Editing the Code of Life

You may not know what clustered regularly interspersed short palindromic repeats means, but when you see or hear the word CRISPR it all takes on new meaning, thanks to the efforts of UC Berkeley’s Jennifer Doudna and her collaborator Emmanuelle Charpentier, who developed this revolutionary method of genomic editing.

Her work has literally changed the world with her research, with tremendous benefits for the future of humankind and the planet.

The discovery of CRISPR-Cas9 genetic engineering technology has changed human and agricultural genomics research forever. This genome-editing technology enables scientists to change or remove genes quickly and with extreme precision. Labs worldwide have changed the course of their research programs to incorporate this new tool, creating a CRISPR revolution with huge implications across biology and medicine.

This talk marks the occasion of Doudna receiving the UC San Diego Scripps Institution of Oceanography’s 2019 Nierenberg Prize for Science in the Public Interest.

Watch — Editing the Code of Life: Into the Future with CRISPR Technology with Jennifer Doudna – 2019 Nierenberg Prize for Science in the Public Interest

Combatting the Scourge

Malaria has been described as “the perennial scourge of mankind,” with over 200 million cases reported annually resulting in up to 750,000 deaths and incalculable misery. The disease is most common in the tropical and subtropical regions that surround the equator, including Sub-Saharan Africa, Latin America, and Asia, but it may be found in any region where climatic conditions favor the growth and spread of the mosquito-borne parasite.

On-going global eradication efforts employing pesticides have been successful in southern Europe and the southern United States, but less so elsewhere. In recent years genomics has taken center stage in malaria research with the sequencing of both the malarial parasite and the human genome. One experimental application of this research is the production of genetically-modified mosquitoes that do not transmit malaria. Another new and promising technique is the gene drive, which combats malaria by introducing disruptive genes into wild populations of mosquitoes that interfere with the development of females.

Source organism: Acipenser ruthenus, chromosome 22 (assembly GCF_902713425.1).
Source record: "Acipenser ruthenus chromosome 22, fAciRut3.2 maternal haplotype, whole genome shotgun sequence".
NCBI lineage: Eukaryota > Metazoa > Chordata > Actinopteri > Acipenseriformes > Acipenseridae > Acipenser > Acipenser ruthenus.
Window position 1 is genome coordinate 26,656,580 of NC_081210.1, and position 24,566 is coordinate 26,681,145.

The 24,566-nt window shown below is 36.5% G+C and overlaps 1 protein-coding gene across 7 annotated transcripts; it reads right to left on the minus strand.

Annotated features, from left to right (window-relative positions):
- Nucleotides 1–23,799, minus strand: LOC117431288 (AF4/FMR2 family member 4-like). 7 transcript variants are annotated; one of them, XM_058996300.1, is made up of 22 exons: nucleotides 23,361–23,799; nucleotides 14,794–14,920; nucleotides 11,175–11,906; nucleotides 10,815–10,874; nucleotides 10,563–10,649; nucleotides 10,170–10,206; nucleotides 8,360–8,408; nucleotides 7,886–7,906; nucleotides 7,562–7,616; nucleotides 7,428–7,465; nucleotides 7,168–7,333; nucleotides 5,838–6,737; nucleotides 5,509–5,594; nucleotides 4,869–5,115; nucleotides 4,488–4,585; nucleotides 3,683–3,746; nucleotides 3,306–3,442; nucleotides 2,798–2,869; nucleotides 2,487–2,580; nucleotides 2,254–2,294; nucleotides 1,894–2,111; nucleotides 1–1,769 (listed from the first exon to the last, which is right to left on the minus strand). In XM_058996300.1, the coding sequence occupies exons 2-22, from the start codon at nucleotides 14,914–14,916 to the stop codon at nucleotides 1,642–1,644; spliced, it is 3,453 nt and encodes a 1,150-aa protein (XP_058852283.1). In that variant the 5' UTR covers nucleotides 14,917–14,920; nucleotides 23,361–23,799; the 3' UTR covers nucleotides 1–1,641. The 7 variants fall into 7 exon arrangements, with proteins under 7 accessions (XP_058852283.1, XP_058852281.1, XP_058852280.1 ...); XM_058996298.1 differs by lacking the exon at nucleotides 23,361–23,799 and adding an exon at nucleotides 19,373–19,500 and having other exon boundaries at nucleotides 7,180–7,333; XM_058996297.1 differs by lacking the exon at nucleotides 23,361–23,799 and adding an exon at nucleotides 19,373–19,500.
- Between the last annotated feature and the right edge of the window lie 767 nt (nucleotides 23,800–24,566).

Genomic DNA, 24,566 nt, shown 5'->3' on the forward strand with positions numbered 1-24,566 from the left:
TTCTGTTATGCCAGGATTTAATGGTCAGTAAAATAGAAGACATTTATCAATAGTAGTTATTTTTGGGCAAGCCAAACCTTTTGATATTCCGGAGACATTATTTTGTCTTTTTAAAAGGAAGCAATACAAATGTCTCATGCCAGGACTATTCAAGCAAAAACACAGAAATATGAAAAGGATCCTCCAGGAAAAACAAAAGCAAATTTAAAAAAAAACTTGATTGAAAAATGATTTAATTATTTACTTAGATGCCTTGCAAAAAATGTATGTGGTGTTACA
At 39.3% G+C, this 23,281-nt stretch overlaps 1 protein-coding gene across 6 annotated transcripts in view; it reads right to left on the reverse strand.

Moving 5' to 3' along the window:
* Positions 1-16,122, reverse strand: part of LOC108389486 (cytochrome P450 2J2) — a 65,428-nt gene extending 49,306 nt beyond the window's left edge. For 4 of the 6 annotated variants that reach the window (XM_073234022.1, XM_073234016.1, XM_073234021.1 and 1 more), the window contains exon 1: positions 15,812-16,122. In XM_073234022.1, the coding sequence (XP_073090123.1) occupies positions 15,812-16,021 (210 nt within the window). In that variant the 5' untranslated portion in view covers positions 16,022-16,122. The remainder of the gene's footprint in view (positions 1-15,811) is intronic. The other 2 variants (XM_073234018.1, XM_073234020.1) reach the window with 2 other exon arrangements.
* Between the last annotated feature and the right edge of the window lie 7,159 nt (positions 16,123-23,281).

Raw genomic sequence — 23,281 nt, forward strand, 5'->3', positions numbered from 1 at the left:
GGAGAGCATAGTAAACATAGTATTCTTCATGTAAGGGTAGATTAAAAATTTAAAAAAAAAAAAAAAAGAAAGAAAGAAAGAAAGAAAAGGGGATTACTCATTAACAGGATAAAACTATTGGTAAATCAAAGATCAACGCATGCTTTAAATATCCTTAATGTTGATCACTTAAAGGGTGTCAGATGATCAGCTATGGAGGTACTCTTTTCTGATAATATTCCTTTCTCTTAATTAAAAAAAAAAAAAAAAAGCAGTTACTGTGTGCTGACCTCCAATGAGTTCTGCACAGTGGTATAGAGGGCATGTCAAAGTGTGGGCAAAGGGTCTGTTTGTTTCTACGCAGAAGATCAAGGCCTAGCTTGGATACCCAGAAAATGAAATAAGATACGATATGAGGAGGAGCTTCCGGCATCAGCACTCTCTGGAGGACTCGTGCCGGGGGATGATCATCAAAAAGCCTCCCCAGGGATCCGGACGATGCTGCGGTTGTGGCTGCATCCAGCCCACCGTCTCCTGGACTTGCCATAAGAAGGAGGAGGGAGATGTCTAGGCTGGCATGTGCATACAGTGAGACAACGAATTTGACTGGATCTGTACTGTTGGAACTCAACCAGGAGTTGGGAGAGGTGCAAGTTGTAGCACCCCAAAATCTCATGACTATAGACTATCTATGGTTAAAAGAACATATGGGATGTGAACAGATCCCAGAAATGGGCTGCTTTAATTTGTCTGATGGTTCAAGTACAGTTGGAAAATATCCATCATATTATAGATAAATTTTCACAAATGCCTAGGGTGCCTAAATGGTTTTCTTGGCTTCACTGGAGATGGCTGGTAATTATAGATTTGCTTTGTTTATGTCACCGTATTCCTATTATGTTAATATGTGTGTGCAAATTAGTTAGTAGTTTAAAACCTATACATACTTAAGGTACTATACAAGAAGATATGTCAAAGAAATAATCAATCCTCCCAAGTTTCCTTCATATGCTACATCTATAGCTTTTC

The use of such radical measures unavoidably prompts serious bioethical concerns, including the possibilities of unforeseen mutations and broader ecological impacts. Ethicists also question whether we have the right to potentially eliminate a species. In her self-described role as a “moral philosopher” Laurie Zoloth (University of Chicago) has written and lectured extensively about these issues, arguing that:

In the 1960s, the world agreed that smallpox was a species worth eliminating. We should feel the same way about A. gambiae. And isn’t deploying a gene drive that specifically targets the mosquito species that carries malaria far better than using chemical sprays, such as pyrethroids, organochlorines and DDT (still used in some countries) that indiscriminately target any insect?

Though malaria and other insect-borne diseases have historically been associated with Third World poverty, Zoloth notes these maladies are no longer the exclusive province of underdeveloped tropical countries. As climate change results in greater and more widespread extremes of temperature, rainfall, and humidity, the range of mosquitoes is likely to increase, and with them the diseases they transmit including malaria, dengue, yellow fever, and Zika. While acknowledging the dangers of meddling with the genetic status quo, Zoloth maintains that preoccupation with those risks is a luxury afforded only to those who are not at risk of losing a loved one to wrenching fevers and severe dehydration.

Zoloth concludes that in that light, gene drives and other genomic-based eradication methods represent the most moral and ethical choice available to scientists.

Watch May We Make the World?: Religious and Ethical Questions with Dr. Laurie Zoloth – Burke Lectureship